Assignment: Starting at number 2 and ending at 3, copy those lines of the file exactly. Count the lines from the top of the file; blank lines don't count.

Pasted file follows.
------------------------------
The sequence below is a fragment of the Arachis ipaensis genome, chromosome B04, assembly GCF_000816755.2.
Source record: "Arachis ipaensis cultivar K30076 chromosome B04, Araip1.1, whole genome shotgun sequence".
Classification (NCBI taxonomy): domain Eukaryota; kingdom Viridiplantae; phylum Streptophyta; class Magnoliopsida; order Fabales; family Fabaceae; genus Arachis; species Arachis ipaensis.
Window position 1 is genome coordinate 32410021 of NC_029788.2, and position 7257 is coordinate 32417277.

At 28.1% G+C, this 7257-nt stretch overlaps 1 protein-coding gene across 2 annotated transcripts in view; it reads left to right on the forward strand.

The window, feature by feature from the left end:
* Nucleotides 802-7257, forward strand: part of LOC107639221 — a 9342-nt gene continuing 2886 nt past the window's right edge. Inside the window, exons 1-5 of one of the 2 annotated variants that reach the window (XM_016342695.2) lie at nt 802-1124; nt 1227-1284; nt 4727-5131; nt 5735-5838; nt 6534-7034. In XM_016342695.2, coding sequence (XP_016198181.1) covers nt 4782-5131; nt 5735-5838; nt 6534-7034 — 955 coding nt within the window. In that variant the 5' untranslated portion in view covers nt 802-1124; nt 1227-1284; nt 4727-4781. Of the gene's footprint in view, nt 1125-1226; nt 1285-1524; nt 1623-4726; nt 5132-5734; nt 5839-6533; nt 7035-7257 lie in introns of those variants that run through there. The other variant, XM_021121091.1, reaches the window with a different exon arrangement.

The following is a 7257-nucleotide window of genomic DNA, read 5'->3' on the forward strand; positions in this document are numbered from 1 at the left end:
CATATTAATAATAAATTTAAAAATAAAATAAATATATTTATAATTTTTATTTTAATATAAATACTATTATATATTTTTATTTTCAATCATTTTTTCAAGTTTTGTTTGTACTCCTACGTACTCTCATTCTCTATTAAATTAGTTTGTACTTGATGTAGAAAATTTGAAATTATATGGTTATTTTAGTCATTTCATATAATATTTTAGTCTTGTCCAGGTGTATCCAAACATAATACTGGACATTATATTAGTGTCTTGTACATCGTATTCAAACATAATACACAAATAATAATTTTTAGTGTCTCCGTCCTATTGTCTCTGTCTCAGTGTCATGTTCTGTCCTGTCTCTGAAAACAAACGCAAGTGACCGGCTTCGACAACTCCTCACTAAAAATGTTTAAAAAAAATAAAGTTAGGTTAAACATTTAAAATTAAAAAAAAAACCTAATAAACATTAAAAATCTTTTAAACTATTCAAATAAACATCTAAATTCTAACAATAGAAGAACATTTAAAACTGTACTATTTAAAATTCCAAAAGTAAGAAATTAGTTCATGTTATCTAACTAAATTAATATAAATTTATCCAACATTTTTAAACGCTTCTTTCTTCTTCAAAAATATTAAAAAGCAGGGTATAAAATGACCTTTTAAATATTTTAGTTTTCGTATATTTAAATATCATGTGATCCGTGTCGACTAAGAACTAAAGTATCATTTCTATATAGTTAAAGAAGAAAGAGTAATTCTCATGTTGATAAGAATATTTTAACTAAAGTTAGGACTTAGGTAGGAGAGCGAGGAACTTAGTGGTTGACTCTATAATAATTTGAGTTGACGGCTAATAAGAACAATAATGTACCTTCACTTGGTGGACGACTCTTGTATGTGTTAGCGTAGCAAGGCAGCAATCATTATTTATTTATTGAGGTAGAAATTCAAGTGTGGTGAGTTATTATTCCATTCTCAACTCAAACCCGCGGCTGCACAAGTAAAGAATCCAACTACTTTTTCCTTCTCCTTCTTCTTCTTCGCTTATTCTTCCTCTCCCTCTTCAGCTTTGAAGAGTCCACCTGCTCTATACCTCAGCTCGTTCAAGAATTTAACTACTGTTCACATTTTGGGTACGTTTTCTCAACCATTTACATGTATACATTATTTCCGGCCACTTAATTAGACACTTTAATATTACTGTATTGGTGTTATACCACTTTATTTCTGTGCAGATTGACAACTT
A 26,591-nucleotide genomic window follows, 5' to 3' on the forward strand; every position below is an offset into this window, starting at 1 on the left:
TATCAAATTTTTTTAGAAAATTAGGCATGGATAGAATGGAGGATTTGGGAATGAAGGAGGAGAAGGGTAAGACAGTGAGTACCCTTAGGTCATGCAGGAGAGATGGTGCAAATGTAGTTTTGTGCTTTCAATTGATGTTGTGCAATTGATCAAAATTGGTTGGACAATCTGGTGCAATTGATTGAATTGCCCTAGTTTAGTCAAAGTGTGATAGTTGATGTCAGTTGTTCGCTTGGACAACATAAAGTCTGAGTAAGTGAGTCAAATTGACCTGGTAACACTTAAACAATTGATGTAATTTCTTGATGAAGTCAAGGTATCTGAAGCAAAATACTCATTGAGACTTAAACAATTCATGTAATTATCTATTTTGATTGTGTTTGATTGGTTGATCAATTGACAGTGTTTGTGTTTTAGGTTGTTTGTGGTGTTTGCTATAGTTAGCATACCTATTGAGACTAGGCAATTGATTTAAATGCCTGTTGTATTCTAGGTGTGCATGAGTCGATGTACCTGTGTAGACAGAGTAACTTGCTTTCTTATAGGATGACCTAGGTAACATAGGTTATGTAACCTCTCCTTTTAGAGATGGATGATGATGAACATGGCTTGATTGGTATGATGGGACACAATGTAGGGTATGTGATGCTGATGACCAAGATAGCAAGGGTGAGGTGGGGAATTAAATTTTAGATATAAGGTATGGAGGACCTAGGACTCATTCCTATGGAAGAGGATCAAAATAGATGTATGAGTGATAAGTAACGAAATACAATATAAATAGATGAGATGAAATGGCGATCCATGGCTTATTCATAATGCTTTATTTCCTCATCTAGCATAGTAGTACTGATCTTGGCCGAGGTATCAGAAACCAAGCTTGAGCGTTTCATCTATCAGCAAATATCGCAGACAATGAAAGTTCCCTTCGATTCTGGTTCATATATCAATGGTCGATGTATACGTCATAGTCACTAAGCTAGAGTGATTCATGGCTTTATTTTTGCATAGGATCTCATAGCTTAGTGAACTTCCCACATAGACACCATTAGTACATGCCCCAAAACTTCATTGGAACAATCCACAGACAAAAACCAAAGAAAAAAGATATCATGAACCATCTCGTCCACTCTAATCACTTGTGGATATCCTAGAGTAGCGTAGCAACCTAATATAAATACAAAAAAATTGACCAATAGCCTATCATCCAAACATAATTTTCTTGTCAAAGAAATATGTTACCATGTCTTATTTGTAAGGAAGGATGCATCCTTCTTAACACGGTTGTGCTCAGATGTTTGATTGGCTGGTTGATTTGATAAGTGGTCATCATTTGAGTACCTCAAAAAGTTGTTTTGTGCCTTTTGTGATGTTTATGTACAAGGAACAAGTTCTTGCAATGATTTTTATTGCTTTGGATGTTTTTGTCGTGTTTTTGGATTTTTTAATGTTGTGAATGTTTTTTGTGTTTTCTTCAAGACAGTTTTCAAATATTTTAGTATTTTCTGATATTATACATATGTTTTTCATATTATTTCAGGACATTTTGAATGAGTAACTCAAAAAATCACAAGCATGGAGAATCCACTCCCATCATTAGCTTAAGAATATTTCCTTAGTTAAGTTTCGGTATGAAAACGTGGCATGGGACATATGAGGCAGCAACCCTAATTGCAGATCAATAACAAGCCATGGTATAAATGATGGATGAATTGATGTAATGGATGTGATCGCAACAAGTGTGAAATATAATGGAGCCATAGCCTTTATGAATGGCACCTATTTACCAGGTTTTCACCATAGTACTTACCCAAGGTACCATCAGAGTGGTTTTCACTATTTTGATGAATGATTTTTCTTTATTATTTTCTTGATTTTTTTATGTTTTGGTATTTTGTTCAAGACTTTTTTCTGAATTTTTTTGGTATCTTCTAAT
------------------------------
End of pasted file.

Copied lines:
Source record: "Arachis ipaensis cultivar K30076 chromosome B04, Araip1.1, whole genome shotgun sequence".
Classification (NCBI taxonomy): domain Eukaryota; kingdom Viridiplantae; phylum Streptophyta; class Magnoliopsida; order Fabales; family Fabaceae; genus Arachis; species Arachis ipaensis.